The experts of the UN Independent International Fact-Finding Mission on Venezuela have spoken of the deliberate policy to silence opponents designed and encouraged by President Maduro and other high-level authorities.
What their new report provides is a look at the systems, structures and roles that support these crimes. Such is the detail that included in the report are organigrammes of the lines of command in the counter-intelligence directorate and floor plans of the buildings where detainees are tortured. The experts outline the complicity of the judicial system that allows perpetrators to remain untouched, and name individuals who they consider should be investigated by competent judicial authorities.
‘‘The mission has provided a chilling, detailed description of a policy of repression. The experts also have made clear that this isn’t just a record of past violations. These crimes continue,’’ said ISHR’s Eleanor Openshaw.
The Mission has documented 122 cases where victims subject to violations at the hands of agents of the military counter-intelligence directorate (DGCIM) from 2014 to the present day and another 90 involving the national intelligence service (SEBIN). The mission notes that it is through fear that other victims have not yet come forward.
The crimes detailed include arbitrary detentions – in some cases in clandestine centres – torture, rape and other sexual violence and the use of digital surveillance.
The need to eradicate impunity:
Perpetrators of these crimes could act with impunity, reports the Mission noting:
The experts note that there has been no sign of any domestic processes against those suspected of violations and calls upon the ICC, in its own work, to confirm if there are any proceedings being conducted against individuals named in the report
Based on their overall findings, the Mission also calls for judicial investigation of President Maduro and the high ranking officials identified in the report in regard to crimes and violations carried out through officials in the counter-intelligence directorate and national intelligence service.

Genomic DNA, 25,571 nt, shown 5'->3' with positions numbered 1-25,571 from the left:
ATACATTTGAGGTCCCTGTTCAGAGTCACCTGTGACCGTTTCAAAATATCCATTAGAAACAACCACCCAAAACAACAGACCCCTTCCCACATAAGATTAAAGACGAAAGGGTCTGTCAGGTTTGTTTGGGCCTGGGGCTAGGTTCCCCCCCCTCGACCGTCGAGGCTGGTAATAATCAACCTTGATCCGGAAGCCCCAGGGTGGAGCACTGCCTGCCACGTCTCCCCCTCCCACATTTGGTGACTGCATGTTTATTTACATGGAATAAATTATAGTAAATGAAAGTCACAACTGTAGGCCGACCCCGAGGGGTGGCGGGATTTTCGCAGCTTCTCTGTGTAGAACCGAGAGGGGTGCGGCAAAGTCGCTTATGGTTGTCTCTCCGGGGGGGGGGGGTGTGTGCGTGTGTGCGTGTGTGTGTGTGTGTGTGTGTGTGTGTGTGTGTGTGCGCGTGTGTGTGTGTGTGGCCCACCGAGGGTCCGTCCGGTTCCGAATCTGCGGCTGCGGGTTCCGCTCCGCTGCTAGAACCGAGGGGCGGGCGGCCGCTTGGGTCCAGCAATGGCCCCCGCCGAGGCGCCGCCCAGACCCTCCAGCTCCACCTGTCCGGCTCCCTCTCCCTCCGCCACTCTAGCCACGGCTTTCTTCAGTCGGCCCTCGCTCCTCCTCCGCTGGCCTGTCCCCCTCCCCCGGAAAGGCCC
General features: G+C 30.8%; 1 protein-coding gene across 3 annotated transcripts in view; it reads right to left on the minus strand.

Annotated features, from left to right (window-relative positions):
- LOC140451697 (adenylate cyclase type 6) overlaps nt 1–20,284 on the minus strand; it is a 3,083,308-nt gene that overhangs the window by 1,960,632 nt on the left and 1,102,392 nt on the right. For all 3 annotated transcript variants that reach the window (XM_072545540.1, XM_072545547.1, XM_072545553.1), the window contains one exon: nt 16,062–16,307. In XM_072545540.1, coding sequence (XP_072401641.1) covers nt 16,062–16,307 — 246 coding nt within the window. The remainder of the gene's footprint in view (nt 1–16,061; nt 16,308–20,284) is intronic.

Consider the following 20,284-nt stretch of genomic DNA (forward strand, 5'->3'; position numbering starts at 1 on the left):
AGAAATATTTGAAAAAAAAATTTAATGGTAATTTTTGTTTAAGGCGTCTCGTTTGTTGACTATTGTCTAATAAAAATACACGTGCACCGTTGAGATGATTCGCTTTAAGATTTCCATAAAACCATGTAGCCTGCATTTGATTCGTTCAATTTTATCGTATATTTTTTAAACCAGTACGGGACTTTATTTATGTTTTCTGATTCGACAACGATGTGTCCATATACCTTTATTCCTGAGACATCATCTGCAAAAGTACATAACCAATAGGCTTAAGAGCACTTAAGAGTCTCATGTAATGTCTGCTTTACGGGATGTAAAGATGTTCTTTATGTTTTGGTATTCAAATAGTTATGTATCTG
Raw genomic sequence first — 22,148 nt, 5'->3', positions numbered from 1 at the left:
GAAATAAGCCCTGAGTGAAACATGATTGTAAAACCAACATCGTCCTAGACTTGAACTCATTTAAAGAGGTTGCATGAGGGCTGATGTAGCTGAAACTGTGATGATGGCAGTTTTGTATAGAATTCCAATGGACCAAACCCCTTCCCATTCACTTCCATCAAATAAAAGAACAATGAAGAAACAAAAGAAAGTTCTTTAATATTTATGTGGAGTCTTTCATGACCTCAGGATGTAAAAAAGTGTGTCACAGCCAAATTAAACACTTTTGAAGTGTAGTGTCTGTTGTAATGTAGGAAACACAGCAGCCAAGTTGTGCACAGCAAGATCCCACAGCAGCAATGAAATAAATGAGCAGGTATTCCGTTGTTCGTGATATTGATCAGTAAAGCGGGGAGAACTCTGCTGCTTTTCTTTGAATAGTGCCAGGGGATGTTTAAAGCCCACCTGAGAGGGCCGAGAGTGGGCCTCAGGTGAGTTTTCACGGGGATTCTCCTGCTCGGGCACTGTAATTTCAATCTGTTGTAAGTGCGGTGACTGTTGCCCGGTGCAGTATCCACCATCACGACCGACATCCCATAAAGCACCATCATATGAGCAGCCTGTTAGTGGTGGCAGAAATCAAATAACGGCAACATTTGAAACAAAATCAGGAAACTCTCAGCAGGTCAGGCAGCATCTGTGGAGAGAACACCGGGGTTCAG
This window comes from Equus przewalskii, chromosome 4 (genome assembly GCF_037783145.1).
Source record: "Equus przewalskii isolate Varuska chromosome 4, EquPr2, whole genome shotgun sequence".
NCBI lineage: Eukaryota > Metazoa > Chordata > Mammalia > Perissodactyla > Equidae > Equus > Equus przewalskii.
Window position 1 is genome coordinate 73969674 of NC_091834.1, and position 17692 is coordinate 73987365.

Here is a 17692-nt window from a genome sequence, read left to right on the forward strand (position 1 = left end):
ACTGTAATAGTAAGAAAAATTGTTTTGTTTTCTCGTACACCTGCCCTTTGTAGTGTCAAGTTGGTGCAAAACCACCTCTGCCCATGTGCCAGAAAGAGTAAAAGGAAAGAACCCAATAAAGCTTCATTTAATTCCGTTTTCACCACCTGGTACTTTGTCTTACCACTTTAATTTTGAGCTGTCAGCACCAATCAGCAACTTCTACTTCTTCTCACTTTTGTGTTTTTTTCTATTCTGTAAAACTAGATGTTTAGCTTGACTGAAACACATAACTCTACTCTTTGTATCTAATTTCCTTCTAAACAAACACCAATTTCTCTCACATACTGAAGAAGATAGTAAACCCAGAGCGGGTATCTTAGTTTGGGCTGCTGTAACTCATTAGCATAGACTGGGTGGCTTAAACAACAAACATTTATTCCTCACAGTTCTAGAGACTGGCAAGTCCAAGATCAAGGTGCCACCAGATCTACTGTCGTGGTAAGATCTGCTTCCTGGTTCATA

The Orinoco Mining Arc:
The report does not stop there. In a second section the Mission looks at the human rights situation in the Orinoco Mining Arc known for illegal mining and associated abuses and violations against indigenous communities seeking to defend their lands. Indigenous leaders have faced attacks during military operations supposedly designed to control illegal mining but, the Mission suggests, more likely aimed at control of natural resources by the State or allied groups. The Mission has made clear it considers that further investigation is required of the human rights situation in the region.
The Mission and the Human Rights Council:
The Mission will report to the Human Rights Council and participate in an interactive dialogue on 26th September as of 10am CEST. Follow the discussion through UN Web TV.
During this Council session, States are negotiating a resolution to renew the mandate of the Mission and that of the Office of the High Commissioner in regard to the Council.
“The work of the Fact-Finding Mission and OHCHR are both essential in regard to Venezuela,” said Openshaw. “World attention and pressure must be maintained to effect change. The Council must renew both mandates this session to keep that pressure up.”